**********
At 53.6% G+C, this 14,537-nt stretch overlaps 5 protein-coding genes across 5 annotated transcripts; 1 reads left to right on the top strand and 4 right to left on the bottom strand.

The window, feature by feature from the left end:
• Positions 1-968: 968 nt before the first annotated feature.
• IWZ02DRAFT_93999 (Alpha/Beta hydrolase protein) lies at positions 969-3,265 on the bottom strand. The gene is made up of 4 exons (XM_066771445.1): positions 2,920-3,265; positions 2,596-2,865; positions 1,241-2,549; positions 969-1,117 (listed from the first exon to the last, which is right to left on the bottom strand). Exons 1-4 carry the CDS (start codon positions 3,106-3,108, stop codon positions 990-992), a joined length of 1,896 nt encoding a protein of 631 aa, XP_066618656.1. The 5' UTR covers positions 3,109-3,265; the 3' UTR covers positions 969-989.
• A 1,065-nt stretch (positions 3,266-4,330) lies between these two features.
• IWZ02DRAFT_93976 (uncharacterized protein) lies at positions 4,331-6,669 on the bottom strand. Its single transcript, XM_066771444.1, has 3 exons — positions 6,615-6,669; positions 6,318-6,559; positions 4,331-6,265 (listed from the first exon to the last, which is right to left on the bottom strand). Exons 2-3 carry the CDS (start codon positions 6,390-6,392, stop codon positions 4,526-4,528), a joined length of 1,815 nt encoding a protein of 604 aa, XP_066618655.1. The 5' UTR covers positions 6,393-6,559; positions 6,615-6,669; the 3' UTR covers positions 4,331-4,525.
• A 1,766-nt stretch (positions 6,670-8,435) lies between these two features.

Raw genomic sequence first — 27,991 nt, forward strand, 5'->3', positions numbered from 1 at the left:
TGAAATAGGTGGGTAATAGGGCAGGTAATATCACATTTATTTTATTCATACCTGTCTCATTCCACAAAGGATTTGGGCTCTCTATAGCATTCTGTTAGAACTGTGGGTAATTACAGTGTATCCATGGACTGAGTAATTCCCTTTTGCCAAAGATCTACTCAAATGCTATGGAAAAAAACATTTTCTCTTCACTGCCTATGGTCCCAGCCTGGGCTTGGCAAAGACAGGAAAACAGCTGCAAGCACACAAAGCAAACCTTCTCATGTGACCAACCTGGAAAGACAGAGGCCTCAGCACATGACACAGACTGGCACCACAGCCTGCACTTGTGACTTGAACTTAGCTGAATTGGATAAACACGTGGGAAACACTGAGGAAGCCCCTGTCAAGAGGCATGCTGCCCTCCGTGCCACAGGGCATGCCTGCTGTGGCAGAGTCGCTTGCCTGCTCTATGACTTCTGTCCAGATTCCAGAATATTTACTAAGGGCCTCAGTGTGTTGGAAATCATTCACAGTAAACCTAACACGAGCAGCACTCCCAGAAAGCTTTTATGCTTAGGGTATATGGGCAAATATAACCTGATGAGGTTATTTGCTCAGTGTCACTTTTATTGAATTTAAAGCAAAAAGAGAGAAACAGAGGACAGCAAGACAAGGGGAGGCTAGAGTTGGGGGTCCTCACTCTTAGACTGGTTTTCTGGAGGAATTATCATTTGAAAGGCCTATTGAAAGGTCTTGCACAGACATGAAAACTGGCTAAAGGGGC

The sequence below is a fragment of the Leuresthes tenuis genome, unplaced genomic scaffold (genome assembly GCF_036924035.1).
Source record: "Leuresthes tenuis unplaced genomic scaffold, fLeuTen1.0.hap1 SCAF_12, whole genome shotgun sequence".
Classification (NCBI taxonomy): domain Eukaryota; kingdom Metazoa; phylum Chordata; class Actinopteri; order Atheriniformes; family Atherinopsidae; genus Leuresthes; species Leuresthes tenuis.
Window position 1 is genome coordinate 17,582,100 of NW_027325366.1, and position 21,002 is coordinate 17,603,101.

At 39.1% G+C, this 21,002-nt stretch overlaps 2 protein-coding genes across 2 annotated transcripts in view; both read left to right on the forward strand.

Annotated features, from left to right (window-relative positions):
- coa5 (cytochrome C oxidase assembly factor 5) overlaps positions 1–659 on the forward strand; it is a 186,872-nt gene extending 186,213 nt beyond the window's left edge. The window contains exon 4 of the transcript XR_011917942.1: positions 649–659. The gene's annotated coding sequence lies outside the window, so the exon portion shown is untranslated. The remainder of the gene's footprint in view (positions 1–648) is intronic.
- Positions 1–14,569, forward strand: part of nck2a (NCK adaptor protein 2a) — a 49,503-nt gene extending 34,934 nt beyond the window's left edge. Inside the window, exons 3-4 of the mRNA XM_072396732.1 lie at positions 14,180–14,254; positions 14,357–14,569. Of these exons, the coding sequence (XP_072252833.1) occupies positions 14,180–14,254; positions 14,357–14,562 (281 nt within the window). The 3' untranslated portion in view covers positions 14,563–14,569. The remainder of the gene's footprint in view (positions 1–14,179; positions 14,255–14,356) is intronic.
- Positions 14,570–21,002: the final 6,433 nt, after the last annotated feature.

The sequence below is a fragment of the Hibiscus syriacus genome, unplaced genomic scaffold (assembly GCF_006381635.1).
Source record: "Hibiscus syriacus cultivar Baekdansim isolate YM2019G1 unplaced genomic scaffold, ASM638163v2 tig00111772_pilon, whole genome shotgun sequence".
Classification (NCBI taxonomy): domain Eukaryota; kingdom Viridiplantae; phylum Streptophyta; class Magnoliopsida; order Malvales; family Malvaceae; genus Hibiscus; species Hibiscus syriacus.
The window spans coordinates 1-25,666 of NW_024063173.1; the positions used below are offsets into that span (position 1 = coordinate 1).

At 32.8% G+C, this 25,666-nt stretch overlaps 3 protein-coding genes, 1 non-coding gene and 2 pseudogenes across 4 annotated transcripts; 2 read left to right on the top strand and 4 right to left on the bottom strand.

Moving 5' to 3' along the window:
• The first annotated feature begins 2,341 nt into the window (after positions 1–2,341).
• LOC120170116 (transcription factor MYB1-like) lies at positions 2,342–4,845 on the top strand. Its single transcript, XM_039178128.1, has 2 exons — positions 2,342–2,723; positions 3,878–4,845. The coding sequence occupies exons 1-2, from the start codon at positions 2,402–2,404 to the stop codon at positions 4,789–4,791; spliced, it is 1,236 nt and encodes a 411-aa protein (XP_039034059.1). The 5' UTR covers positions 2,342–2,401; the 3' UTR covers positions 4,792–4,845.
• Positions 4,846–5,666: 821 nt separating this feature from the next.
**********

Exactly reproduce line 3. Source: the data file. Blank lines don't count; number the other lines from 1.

• Positions 1-968: 968 nt before the first annotated feature.